Mentoring the Next Generation of Faculty: Supporting Academic Career Aspirations Among Doctoral Students
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We know little about the role of faculty mentoring in the development of interest in pursuing an academic career among doctoral students. Drawing on Social Cognitive Career Theory, this study examined the relationships between different kinds of mentoring (instrumental, psychosocial, and sponsorship) and academic career self-efficacy, interests, and goals. Analyses controlled for race, gender, field, and candidacy status. Psychosocial and instrumental mentoring predicted feelings of self-efficacy in one’s ability to pursue an academic career, and exerted significant indirect effects through that self-efficacy, on students’ interest in such a career. Race-gender comparisons indicated that sponsorship was not an important predictor for non-URM men, in contrast to the other groups.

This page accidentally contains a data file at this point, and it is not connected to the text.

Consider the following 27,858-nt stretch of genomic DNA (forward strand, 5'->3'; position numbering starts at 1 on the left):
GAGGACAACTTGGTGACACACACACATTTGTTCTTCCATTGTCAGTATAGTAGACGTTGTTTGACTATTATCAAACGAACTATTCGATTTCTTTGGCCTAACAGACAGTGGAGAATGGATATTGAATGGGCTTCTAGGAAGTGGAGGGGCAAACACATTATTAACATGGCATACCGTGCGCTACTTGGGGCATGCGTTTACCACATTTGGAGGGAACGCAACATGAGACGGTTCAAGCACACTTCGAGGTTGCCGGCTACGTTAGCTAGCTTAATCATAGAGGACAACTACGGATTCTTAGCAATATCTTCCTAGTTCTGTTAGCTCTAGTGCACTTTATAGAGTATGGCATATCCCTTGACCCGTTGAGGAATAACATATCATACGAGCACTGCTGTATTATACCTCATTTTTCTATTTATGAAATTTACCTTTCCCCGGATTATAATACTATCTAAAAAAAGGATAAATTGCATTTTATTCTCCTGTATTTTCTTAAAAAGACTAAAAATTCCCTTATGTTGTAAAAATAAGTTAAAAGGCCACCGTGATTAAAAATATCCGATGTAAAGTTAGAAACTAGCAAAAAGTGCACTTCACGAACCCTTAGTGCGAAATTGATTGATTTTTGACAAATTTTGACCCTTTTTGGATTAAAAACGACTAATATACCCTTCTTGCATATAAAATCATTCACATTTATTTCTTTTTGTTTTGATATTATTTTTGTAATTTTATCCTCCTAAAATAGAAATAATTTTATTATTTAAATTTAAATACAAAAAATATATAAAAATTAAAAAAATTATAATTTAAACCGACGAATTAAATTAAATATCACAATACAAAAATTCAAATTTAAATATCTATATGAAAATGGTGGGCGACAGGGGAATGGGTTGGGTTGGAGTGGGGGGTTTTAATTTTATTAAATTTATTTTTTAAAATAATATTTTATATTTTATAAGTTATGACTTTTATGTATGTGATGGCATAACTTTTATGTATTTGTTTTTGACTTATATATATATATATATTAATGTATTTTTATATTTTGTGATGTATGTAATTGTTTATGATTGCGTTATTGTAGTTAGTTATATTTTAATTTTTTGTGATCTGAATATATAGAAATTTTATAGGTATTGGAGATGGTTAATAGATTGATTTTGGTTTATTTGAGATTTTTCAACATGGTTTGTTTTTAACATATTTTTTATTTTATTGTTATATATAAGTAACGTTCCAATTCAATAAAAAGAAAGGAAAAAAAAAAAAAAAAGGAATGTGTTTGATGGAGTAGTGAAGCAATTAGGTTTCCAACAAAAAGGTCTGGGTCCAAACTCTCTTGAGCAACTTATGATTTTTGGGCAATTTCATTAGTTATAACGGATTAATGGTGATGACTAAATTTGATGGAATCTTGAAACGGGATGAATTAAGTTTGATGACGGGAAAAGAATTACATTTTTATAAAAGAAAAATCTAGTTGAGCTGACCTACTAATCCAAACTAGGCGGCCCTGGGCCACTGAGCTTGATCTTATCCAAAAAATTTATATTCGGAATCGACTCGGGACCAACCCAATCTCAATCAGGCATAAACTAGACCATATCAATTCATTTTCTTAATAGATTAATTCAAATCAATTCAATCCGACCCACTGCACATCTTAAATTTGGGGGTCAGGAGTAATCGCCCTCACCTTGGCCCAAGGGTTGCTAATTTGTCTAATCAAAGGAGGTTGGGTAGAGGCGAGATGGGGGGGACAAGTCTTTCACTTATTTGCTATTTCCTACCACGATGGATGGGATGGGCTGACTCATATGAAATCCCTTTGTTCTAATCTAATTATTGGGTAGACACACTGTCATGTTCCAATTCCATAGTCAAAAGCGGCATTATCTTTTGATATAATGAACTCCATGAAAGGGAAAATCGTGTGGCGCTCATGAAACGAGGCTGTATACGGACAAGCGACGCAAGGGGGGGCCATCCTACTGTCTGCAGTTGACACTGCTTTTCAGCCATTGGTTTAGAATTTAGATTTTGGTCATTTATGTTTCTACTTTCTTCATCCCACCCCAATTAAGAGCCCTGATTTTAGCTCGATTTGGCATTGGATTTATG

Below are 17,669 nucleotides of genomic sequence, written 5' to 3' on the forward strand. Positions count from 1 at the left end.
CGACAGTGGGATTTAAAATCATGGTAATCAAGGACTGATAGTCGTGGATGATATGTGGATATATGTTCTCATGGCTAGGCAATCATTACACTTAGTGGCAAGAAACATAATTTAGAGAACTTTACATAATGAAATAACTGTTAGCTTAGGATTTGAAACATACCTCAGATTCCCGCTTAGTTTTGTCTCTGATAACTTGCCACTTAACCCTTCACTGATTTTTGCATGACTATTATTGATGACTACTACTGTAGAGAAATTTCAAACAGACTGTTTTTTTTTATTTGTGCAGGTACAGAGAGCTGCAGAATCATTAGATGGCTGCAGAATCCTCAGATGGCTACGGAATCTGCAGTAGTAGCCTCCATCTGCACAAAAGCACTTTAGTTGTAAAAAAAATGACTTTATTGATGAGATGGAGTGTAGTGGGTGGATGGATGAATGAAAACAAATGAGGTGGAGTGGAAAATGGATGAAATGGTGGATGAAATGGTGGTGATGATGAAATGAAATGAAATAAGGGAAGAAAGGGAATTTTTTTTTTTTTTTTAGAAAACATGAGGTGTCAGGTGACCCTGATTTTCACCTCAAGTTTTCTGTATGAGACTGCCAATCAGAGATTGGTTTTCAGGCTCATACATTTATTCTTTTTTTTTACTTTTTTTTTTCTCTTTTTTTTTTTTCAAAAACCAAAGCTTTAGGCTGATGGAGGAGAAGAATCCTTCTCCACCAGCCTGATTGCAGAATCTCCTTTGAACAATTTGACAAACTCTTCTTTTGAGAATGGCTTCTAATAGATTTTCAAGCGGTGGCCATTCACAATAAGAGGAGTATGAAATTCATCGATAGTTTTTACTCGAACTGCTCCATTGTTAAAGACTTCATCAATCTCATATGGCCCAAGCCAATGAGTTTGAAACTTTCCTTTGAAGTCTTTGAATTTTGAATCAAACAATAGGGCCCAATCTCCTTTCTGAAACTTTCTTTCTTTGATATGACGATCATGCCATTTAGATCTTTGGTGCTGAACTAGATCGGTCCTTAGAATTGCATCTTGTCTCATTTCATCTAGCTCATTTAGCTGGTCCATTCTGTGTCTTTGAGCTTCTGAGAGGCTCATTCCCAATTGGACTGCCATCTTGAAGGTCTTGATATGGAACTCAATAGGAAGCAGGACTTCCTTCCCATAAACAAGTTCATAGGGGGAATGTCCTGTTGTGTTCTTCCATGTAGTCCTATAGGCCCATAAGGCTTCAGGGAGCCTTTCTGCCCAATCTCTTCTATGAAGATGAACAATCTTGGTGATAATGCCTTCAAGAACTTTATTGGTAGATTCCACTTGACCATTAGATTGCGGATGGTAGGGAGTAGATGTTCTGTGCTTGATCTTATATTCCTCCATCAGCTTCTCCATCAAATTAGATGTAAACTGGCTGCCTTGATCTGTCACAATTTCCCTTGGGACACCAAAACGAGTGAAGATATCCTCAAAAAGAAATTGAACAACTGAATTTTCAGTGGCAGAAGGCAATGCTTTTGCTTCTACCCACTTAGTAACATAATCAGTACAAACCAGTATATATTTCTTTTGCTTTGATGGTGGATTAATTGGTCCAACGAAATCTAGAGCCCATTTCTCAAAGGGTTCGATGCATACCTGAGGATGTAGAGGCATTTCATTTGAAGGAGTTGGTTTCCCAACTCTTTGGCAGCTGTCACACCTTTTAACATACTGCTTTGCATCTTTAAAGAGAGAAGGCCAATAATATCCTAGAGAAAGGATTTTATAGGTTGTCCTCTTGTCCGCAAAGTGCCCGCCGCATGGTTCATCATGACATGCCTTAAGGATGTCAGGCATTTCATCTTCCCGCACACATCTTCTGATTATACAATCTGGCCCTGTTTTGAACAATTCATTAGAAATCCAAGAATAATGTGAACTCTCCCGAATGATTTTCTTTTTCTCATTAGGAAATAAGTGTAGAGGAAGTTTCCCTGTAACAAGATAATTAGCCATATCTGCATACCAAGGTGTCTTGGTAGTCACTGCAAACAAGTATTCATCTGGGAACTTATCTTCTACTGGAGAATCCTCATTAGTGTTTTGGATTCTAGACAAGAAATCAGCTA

KeywordsMentoring Sponsorship Career choice Self-efficacy Academic success
The authors would like to give special thanks to Giselle Kolenic at the UM Center for Statistical Consultation and Research for her advice on the analyses.
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